Readers may recall a few decades ago when Botox and other injectable medications that use the botulinum toxin entered the market as a way to smooth facial lines and wrinkles and lessen other signs of aging. Some public reluctance existed at the beginning because while this neurotoxin does relax or paralyze facial muscles for the desired cosmetic effect, it also can cause the dangerous disease botulism.
However, today people widely accept Botox and similar substances as safe and appropriate for cosmetic use when administered by an appropriately licensed medical professional. This has seeded an explosion of aesthetic and cosmetic clinics, sometimes called medical spas. These establishments may also administer other, similar services like injecting dermatological fillers to smooth skin.
Become informed about associated legal matters
In Kentucky, advanced practice regular nurses (APRNs) are finding this business model attractive since they can use their medical training to provide a potentially lucrative cosmetic service in a setting that is not as clinical as a traditional medical practice.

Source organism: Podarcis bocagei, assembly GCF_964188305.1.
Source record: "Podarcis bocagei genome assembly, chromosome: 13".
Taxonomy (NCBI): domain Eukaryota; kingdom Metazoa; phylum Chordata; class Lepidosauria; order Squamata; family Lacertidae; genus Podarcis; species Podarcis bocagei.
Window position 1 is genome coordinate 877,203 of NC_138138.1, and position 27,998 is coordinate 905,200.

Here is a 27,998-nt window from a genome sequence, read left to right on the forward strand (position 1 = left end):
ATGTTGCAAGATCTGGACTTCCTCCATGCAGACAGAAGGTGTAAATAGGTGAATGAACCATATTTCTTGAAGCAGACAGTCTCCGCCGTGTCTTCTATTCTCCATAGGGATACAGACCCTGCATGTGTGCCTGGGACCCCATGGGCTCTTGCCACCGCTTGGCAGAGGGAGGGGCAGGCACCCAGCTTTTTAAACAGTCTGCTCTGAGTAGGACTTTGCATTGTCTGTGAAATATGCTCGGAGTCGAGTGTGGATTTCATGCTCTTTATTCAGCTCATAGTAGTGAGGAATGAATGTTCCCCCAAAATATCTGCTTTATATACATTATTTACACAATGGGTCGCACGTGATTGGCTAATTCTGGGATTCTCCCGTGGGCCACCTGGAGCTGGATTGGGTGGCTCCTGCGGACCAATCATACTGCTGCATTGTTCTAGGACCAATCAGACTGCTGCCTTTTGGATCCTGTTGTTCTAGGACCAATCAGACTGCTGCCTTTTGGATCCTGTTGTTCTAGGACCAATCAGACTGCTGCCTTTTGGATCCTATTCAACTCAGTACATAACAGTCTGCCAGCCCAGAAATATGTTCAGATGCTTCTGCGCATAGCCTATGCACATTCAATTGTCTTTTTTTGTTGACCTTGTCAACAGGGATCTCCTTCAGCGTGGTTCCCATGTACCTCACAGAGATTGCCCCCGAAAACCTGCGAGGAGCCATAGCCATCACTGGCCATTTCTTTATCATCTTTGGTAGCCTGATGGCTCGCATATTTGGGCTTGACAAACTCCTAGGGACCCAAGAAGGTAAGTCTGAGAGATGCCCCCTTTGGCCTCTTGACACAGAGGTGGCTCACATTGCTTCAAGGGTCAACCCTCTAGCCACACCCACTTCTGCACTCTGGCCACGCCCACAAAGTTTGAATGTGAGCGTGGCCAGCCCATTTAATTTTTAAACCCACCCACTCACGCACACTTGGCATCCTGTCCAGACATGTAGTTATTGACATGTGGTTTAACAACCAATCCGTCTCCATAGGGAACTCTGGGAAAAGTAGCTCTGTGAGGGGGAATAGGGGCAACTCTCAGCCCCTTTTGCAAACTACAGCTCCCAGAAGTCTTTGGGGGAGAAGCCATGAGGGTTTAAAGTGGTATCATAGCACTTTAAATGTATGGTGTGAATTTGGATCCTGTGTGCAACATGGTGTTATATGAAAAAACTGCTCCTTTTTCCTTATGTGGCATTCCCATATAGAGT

If you are an APRN interested in this kind of business, it is important to develop a relationship with an attorney to give advice and legal representation in planning and kicking off your clinic. Two main areas that require legal guidance are compliance with state licensure requirements – both initially and ongoing – and planning how you will structure and start your new business.
Regulatory and license requirements
Of course, the Kentucky Board of Nursing (KBN) is the primary licensing agency for APRNs in the commonwealth and the source of detailed information about APRN-related issues in medical spas. In part 2 of this post, we will describe the kinds of legal issues that can arise pertaining to licensure and the practice of nursing in such a setting. We will also touch on legal and business considerations involved in a business startup.